Westerra Credit Union ($1.2B, Denver, CO) traces its roots to various credit unions that have provided financial services in and around the Denver area for more than 75 years. The credit union now serves nearly 80,000 members who live, work, and worship in any of five Colorado counties as well as employees, students, graduates, retires, and families of several employment groups. Westerra’s geographic market puts it in close proximity to the series of extraordinary forest fires that devastated portions of Colorado last summer. Fires started as early as March 2012 and raged through July, burning, in total, tens of thousands of acres, destroying homes, and causing residents to evacuate. Bobby Matthis, Westerra’s vice president of IT, has been working on the credit union’s business continuity and disaster recovery plans.
Alicia, if you really want to start from scratch, I recommend hiring an outside firm that specializes in business continuity and disaster recovery. You’ll offset the cost by saving the time your own staff members would have to devote to the project should you have them tackle it in-house.
Note that a plan has to include more than what might be on your mind from reading recent headlines. A “disaster” can include an event that keeps key people away from their jobs — a flu pandemic, for example.
Also note that a plan is never something you entirely catch up to; it moves, and you have to be able to adjust. It is never just a book that sits on a shelf. Testing is important, and a regulator will want to see some sort of testing at least once a year. Full testing — that is, failing over your systems and bringing them back up again — can be expensive and is not easy to do, so I do not recommend doing it more frequently than annually. More immediate testing can be valuable without causing much disruption. “Table top” scenarios for management teams posit emergency situations and force participants to think about how they would address problems. Table tops can reveal shortcomings in the plan that the credit union should plug. As strong as I think outsiders helped make our plan here at Westerra, what we do internally with table tops makes a strong plan even stronger.
I recommend something like what we call our DRIT, which stands for Disaster Recovery Incident Team. It is composed of designated persons, primary and secondary, from vital areas such as lending, back-office, operations, and so on. These are the people involved in the table tops and who continually upgrade and improve our plan.
Be sensitive to the notion that a completely new disaster recovery plan might require you to alter or rebuild some of your infrastructure.
You need to be flexible, even to think anew. If you build on an existing plan, you are committing to infrastructure that underlies that plan or that was added with the plan in mind. Parts of that infrastructure might not be best for the kinds of disaster you might encounter in your area. If your headquarters is the lowest branch within a floodplain, for example, it is likely not the best building for your core system or backup. So be sensitive to the notion that a completely new disaster recovery plan might require you to alter or rebuild some of your infrastructure.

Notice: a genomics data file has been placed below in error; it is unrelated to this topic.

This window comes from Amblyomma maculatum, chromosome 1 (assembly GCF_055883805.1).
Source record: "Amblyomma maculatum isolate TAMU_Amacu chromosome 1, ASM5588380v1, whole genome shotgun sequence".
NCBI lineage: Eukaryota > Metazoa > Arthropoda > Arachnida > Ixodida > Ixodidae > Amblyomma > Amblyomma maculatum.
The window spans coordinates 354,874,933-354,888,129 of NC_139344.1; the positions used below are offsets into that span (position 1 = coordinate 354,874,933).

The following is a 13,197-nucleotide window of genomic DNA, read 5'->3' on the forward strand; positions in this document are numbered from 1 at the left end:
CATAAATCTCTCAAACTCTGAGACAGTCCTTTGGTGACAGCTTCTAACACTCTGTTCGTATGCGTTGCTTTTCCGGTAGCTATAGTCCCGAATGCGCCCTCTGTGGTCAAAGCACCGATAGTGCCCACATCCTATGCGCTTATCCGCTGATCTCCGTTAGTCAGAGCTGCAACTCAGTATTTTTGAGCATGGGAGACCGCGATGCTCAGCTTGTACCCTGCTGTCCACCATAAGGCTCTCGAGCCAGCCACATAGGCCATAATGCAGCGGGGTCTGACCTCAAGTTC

A data recovery site might have to be a considerable distance from your headquarters. Much depends on what kinds of disasters you face in your area. If I were in New Jersey, I’d consider a data recovery site out of state because, as Hurricane Sandy demonstrated, the whole state can be affected by a massive storm. The data recovery site does not need to be your own brick-and-mortar, especially for smaller or mid-sized credit unions.
Designate someone to be in charge of creating the plan. Generally that is an IT person but it could also be a risk and compliance officer. No matter who is in charge, creating a plan is going to affect every department. Creating a plan from scratch can take up to one year and consume half the time of the person in charge and 10% of the time of other managers.
In order to find a contractor, talk to your peer credit unions; this will be your best source of information. You could also reach out to some of the major trade organizations such as CUNA for advice. Your peers can be helpful in other ways, too. I’ve seen credit unions reach across state lines to find others with available data center space for co-locations, backup, and things like that.
How do you measure how effective a plan is? Conduct table tops tests using scenarios not already covered by your live tests. This can potentially show you how good the plan is going to be in a real disaster. Repeat them until you feel your plan is covering just about every contingency. I’d do table tops twice a year.
Remember, you’ll likely use your plan in more than a complete disaster, and your plan should be able to deal with incidents that fall short of disaster — power outages, for example. Test and refine, test and refine. The plan should be about business continuity as much or more as about overcoming a disaster.
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